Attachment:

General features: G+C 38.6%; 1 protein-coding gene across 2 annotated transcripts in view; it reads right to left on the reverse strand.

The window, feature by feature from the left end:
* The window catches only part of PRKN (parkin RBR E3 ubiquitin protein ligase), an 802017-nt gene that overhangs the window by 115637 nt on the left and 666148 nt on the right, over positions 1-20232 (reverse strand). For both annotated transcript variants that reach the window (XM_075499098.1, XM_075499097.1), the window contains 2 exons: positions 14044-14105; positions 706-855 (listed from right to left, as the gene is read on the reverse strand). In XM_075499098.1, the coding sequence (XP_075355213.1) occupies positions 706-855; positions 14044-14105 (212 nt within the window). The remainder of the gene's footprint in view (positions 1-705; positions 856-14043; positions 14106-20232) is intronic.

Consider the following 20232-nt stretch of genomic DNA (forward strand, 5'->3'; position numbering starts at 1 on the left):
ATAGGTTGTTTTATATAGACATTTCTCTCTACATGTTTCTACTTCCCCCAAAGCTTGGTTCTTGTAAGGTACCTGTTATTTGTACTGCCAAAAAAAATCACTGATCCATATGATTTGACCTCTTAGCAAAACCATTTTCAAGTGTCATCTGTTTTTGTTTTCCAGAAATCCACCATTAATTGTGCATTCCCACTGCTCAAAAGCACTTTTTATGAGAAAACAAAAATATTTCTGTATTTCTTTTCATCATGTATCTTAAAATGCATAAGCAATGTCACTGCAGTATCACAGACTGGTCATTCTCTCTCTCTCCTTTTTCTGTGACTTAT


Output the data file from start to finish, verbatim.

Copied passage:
General features: G+C 38.6%; 1 protein-coding gene across 2 annotated transcripts in view; it reads right to left on the reverse strand.

The window, feature by feature from the left end:
* The window catches only part of PRKN (parkin RBR E3 ubiquitin protein ligase), an 802017-nt gene that overhangs the window by 115637 nt on the left and 666148 nt on the right, over positions 1-20232 (reverse strand). For both annotated transcript variants that reach the window (XM_075499098.1, XM_075499097.1), the window contains 2 exons: positions 14044-14105; positions 706-855 (listed from right to left, as the gene is read on the reverse strand). In XM_075499098.1, the coding sequence (XP_075355213.1) occupies positions 706-855; positions 14044-14105 (212 nt within the window). The remainder of the gene's footprint in view (positions 1-705; positions 856-14043; positions 14106-20232) is intronic.

Consider the following 20232-nt stretch of genomic DNA (forward strand, 5'->3'; position numbering starts at 1 on the left):
ATAGGTTGTTTTATATAGACATTTCTCTCTACATGTTTCTACTTCCCCCAAAGCTTGGTTCTTGTAAGGTACCTGTTATTTGTACTGCCAAAAAAAATCACTGATCCATATGATTTGACCTCTTAGCAAAACCATTTTCAAGTGTCATCTGTTTTTGTTTTCCAGAAATCCACCATTAATTGTGCATTCCCACTGCTCAAAAGCACTTTTTATGAGAAAACAAAAATATTTCTGTATTTCTTTTCATCATGTATCTTAAAATGCATAAGCAATGTCACTGCAGTATCACAGACTGGTCATTCTCTCTCTCTCCTTTTTCTGTGACTTAT